An embittered law student commits a brutal double murder; a family man takes the fall and is forced into a harsh prison sentence; a mother and her two children wander the countryside looking for some kind of redemption. Continue reading
Lake is an unusual boy: he is a young man with an old soul who discovers he has an odd fixation on the elderly. Realizing that some day, if fate allows, he will be one himself, he is particularly fascinated by old men. He imagines their age to be a beautiful thing and recognizes how these men were once young and vibrant and attractive, as he is now. Although Lake has a girlfriend his own age, named Desiree, he wonders sometimes if his fixation on old men is unnatural and unhealthy – perhaps even sexual. When his mother, who is a nurse, takes on a management job at an old folks home, Lake jumps at her offer of a summer job as an orderly there. Gradually, Lake comes to discover that the old people in the institution are being given psychotropic drugs to keep them in a catatonic state. Lake befriends one old man in particular, Mr. Peabody, who still seems to have some fight left in him. They begin to form a strong bond. Mr. Peabody charms Lake with romantic stories of his youth and … Continue reading
German plot description:
Polizeimeisteranwärterin Ariane Fink aus Dortmund verschlägt es ausgerechnet nach Starnberg: gesichtsloses Städtchen, Wahnsinnssee. Höchste Millionärsdichte Bayerns. Eine Idylle mit Reißzähnen.
Und eben hier wird Ariane gleich an ihrem ersten Arbeitstag mit dem bayerischsten aller Klischees konfrontiert: Der tote Kini, oder besser gesagt, ein Wiedergänger von ihm, liegt am Ufer des Starnberger Sees, und zwar genau da, wo Ludwig II. 1886 ins Wasser ging. Continue reading
Les Rendez-vous de Paris [Rendez-vous in Paris] is a 1995 portmanteau French film directed by Éric Rohmer.
Three loosely connected variations on the theme of the lover’s rendezvous in Paris. The three episodes are titled “Le Rendez-vous de 7 heures” (The Rendezvous of 7 hours), in which a student discovers her boyfriend is two-timing her, “Les Bancs de Paris” (The Benches of Paris), in which an unnamed woman has a series of meetings in parks with a handsome literature teacher from the suburbs, and “Mere et enfant 1907″ (Mother and Child 1907), which takes its title from a Picasso painting, and centres on an artist who is attracted by a stranger. The three stories of the film are linked by a girl singing in the streets to an accordion accompaniment – a homage to René Clair’s Sous les toits de Paris.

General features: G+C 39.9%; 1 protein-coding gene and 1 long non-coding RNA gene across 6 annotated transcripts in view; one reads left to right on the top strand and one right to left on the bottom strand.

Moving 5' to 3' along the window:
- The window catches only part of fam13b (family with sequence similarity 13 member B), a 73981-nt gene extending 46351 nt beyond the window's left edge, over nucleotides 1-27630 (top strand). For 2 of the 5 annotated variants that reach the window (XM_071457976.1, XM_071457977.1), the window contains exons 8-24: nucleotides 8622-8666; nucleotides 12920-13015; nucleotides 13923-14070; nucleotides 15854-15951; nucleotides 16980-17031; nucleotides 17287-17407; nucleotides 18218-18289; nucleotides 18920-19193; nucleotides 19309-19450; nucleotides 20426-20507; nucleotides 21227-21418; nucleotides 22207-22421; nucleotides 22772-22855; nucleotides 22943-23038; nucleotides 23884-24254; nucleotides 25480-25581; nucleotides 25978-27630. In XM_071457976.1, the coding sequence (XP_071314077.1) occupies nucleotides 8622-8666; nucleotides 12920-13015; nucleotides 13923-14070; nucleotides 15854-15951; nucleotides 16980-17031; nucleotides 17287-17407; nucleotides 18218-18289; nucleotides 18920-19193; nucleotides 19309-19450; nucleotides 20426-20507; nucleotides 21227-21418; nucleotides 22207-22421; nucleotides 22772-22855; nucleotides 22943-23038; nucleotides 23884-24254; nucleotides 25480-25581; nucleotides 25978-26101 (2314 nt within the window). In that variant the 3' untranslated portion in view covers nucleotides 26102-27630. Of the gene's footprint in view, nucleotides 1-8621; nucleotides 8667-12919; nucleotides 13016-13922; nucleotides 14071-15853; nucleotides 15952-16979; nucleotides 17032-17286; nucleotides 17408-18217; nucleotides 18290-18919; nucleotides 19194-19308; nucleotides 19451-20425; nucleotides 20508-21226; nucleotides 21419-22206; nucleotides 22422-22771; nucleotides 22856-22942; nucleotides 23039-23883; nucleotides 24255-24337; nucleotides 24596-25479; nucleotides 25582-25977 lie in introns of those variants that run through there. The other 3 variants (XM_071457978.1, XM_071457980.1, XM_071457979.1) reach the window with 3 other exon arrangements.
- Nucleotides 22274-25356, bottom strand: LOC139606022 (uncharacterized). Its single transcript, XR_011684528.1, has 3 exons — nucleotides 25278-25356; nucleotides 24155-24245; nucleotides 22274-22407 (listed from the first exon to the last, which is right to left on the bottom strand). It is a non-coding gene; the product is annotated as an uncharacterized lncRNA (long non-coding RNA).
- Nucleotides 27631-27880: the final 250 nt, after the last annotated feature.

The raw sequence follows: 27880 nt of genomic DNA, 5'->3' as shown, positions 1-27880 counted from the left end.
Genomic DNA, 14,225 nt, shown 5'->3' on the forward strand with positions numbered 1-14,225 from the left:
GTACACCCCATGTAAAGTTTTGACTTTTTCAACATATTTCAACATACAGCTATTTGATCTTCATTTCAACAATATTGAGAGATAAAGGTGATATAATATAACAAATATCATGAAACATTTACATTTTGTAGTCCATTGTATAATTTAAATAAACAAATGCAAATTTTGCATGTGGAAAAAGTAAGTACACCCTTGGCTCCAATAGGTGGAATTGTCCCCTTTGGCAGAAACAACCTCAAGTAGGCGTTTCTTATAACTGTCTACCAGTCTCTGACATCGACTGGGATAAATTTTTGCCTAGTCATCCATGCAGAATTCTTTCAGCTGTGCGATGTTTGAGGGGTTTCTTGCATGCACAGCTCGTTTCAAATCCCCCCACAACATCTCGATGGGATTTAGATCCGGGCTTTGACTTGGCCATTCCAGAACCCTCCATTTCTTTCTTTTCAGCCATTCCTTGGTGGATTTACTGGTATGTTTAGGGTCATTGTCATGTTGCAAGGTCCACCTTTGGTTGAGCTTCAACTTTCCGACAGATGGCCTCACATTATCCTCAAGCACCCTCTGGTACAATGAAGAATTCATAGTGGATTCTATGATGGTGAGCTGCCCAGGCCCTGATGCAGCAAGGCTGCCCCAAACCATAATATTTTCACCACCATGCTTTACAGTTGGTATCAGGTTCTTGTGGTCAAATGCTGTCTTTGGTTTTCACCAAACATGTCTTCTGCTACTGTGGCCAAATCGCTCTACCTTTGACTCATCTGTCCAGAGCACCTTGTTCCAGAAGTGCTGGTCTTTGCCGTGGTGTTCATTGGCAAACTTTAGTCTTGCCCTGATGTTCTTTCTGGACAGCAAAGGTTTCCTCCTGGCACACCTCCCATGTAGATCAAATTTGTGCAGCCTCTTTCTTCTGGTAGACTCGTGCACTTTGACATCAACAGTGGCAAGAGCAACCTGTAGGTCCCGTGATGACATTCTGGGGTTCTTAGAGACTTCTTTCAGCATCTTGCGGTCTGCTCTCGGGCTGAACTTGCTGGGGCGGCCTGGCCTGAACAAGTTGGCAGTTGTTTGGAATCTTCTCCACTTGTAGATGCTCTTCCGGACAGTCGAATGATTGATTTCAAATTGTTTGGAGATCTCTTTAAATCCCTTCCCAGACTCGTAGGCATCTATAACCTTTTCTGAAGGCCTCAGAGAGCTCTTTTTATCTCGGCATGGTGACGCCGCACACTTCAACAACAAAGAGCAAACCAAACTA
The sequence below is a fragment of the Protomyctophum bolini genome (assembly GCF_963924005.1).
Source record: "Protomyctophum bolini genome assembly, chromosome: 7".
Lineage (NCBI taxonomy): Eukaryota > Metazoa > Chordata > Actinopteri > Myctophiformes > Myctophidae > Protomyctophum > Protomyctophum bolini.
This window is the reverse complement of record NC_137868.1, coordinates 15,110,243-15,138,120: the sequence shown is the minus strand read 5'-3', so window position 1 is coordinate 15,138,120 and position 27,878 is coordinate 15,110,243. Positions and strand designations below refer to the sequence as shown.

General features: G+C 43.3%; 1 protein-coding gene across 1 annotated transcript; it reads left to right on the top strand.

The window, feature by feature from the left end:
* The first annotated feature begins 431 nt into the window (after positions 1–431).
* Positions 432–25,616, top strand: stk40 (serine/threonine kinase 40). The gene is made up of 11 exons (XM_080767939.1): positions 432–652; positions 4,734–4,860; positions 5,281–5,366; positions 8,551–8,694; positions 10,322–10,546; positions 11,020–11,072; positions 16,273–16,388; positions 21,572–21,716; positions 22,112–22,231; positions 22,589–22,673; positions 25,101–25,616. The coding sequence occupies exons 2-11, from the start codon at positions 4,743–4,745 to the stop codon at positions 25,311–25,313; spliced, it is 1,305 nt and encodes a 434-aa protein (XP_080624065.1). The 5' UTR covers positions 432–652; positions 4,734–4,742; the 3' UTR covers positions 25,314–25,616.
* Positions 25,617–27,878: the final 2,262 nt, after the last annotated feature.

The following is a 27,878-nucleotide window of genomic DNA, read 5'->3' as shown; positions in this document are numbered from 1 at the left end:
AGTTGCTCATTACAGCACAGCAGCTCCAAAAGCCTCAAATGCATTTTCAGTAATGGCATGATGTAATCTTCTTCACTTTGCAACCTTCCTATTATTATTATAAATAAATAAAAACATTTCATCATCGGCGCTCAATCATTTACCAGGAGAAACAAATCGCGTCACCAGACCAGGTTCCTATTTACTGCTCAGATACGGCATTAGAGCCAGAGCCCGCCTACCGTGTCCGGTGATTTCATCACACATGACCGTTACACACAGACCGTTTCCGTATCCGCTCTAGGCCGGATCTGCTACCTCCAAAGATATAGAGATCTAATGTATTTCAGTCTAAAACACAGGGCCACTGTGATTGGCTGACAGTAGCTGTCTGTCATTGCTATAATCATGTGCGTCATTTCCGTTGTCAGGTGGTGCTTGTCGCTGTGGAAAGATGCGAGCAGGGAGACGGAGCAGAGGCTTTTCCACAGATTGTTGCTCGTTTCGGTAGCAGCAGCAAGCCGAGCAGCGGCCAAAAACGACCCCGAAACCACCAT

In the 1800s, a baron, who is the owner of a castle known as The Devil’s Castle and who is also an obsessed opera fan, keeps the body of his favorite diva preserved in a crypt in the castle. In order to keep away potentially nosy visitors, the baron’s mad-scientist assistant, invents all sorts of spooky phenomena in order to give the castle a creepy reputation. Continue reading
Blonde (wigged) and beautiful New York City model Sharon Kent (who was also a favorite of Barry Mahon) stars as Ann, a lovely secretary whose life is perfect. Her best friend Babs (middle-aged and buxom Jackie Richards) works with her in a friendly office and her boyfriend Bob recently proposed to her. Her world comes crashing down around her, however, when a creepy bespectacled geek (Wishman regular Michael Alaimo) begins stalking her. Through a supernatural mishap (which is never explained, but who cares?), the stalker finds a blonde doll and a tacky ring in the garbage can and suddenly, everything he does to the doll, Ann can feel being done to her! As the loser whips, feels up, undresses and puts a cigarette out on the doll, Ann feels every bit of it, and begins to believe her mind is unraveling. Babs is too busy whoring it up with a foreign sleazeball (Buck Starr, of TOO MUCH, TOO OFTEN) and Bob is away on business. Can she escape this hell? Continue reading
Hisayasu Sato’s THE BEDROOM is a bold, yet flawed film which manages to create an utter sense of depersonalization and loneliness, while still telling a great story. The visuals are great; blue and red light coat the bodies of the comatose girls of The Sleeping Room while giant TVs with constant static decorate the background. Sato’s spare use of music also helps to create tension in the film; the soundtrack features immense buildup that never actually climax, keeping the viewer aurally on edge. Despite the fact that the film may seem confusing at first, if the viewer is willing to actively watch the film and engage with the way Sato is telling his story, the viewer will be rewarded at the end. Continue reading